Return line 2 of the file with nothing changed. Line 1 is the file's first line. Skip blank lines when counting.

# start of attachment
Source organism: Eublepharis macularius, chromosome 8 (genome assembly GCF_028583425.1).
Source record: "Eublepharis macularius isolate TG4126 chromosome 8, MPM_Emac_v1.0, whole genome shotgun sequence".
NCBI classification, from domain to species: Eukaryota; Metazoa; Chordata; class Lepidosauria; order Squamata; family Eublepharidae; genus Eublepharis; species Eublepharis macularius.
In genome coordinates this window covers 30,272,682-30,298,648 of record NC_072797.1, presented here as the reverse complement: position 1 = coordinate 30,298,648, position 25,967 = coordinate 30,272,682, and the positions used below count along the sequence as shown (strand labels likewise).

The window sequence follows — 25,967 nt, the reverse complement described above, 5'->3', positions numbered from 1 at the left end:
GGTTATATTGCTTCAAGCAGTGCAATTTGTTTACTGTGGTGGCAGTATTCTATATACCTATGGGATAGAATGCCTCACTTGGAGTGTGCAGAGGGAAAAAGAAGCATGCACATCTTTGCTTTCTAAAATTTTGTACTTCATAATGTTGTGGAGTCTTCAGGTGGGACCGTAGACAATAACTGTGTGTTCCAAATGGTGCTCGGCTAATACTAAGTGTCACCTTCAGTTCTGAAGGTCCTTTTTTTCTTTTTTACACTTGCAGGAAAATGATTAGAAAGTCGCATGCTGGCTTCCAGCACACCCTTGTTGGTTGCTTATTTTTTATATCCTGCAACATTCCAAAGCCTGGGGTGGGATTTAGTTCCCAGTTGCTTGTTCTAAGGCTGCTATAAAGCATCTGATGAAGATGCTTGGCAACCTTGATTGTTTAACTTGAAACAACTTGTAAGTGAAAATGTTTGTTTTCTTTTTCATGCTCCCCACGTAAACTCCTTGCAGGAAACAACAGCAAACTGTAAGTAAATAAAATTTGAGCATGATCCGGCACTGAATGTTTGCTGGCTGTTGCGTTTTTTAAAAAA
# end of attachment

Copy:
Source record: "Eublepharis macularius isolate TG4126 chromosome 8, MPM_Emac_v1.0, whole genome shotgun sequence".